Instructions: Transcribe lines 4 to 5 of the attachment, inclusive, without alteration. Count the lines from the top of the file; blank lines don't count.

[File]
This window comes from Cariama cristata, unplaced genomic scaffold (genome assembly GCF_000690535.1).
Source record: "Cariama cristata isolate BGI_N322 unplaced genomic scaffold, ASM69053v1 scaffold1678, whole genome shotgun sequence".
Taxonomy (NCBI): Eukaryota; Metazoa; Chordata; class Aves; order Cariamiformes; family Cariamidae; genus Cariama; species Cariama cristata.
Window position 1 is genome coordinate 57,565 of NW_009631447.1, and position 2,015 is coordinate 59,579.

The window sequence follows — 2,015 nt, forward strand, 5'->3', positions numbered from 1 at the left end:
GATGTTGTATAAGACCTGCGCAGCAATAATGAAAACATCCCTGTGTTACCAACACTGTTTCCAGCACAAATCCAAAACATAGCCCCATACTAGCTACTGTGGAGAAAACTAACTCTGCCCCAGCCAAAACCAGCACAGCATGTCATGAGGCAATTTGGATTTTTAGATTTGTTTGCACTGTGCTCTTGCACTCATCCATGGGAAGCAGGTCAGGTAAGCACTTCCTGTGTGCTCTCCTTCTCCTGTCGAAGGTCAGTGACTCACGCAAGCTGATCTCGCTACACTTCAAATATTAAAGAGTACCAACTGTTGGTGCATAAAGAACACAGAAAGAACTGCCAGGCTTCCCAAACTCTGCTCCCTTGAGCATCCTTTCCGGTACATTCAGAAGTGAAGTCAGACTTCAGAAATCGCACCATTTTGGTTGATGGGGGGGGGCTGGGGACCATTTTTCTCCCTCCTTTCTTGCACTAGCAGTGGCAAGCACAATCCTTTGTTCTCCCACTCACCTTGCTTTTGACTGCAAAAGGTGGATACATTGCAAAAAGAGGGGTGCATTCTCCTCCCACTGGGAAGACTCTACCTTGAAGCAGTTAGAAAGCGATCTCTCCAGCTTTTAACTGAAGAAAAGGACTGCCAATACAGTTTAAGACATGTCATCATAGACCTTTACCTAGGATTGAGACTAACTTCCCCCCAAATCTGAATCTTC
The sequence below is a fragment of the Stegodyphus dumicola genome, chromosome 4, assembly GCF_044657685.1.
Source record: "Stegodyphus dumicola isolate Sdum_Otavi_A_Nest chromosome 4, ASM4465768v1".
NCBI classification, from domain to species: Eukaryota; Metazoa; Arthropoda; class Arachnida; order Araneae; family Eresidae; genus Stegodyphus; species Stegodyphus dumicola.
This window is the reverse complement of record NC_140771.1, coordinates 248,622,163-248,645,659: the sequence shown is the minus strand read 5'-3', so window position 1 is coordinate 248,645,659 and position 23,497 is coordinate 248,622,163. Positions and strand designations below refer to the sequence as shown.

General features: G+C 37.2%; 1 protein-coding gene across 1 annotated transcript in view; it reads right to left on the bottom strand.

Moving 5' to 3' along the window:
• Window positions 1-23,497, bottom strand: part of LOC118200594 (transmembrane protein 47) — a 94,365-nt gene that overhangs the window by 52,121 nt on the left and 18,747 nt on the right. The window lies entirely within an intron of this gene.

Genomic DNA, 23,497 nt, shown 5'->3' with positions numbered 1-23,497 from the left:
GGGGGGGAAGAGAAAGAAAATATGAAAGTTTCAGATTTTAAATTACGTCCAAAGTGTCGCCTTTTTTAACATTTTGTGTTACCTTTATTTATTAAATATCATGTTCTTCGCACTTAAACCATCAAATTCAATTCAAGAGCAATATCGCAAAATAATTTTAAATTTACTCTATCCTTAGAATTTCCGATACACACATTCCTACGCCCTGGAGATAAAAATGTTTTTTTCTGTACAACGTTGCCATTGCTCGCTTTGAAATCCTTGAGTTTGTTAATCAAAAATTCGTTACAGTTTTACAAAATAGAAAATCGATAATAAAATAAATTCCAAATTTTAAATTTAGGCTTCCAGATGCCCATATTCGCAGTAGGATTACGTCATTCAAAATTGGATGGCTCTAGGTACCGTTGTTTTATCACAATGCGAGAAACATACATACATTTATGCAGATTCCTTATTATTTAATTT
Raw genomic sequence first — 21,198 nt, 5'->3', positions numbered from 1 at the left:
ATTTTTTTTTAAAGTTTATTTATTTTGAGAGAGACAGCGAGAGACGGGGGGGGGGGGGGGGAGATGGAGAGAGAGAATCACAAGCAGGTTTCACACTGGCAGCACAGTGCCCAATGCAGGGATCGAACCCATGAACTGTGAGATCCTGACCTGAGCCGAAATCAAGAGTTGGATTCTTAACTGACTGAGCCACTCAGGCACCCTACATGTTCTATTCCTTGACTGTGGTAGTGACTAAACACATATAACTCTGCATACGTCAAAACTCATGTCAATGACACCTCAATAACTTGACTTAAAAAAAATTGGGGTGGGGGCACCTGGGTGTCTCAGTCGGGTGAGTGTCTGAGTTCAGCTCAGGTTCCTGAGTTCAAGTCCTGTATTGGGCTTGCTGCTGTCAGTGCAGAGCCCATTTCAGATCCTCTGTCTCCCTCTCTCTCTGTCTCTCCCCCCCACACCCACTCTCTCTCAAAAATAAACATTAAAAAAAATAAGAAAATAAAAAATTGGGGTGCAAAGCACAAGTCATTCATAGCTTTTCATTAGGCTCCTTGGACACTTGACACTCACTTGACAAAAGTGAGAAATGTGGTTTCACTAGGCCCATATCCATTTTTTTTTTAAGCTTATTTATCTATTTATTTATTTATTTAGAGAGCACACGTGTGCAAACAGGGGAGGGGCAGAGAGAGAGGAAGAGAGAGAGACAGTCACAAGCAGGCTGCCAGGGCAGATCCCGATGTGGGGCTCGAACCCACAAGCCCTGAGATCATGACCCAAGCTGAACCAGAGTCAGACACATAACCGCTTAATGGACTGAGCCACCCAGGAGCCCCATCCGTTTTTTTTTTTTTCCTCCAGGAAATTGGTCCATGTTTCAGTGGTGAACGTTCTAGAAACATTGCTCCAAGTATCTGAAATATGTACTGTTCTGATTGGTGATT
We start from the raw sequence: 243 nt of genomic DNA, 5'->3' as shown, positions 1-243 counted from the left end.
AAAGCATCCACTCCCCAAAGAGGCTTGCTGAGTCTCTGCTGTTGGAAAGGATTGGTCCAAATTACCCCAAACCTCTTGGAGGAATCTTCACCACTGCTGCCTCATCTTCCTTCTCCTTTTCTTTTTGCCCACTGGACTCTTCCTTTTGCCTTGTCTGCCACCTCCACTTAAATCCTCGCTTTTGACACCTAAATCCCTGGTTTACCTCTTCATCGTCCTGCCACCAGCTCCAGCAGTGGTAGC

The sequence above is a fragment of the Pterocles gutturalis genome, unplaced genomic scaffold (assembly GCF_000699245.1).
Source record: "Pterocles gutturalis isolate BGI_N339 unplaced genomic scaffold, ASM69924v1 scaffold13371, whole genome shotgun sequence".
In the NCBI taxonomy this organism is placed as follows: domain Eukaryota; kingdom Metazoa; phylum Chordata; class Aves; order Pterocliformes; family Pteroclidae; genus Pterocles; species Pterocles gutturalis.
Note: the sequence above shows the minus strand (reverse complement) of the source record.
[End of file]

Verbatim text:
Window position 1 is genome coordinate 57,565 of NW_009631447.1, and position 2,015 is coordinate 59,579.

The window sequence follows — 2,015 nt, forward strand, 5'->3', positions numbered from 1 at the left end: